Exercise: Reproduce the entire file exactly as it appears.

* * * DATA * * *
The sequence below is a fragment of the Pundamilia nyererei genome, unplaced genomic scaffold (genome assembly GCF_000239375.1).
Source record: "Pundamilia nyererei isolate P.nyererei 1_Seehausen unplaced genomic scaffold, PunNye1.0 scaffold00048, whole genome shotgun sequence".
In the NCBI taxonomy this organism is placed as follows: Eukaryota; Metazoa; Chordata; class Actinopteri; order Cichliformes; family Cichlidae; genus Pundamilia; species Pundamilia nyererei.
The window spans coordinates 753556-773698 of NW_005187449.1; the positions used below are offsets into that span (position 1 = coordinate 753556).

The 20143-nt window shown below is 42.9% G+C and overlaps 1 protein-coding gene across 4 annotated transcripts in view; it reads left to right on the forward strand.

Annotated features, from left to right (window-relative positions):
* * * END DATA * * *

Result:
The sequence below is a fragment of the Pundamilia nyererei genome, unplaced genomic scaffold (genome assembly GCF_000239375.1).
Source record: "Pundamilia nyererei isolate P.nyererei 1_Seehausen unplaced genomic scaffold, PunNye1.0 scaffold00048, whole genome shotgun sequence".
In the NCBI taxonomy this organism is placed as follows: Eukaryota; Metazoa; Chordata; class Actinopteri; order Cichliformes; family Cichlidae; genus Pundamilia; species Pundamilia nyererei.
The window spans coordinates 753556-773698 of NW_005187449.1; the positions used below are offsets into that span (position 1 = coordinate 753556).

The 20143-nt window shown below is 42.9% G+C and overlaps 1 protein-coding gene across 4 annotated transcripts in view; it reads left to right on the forward strand.

Annotated features, from left to right (window-relative positions):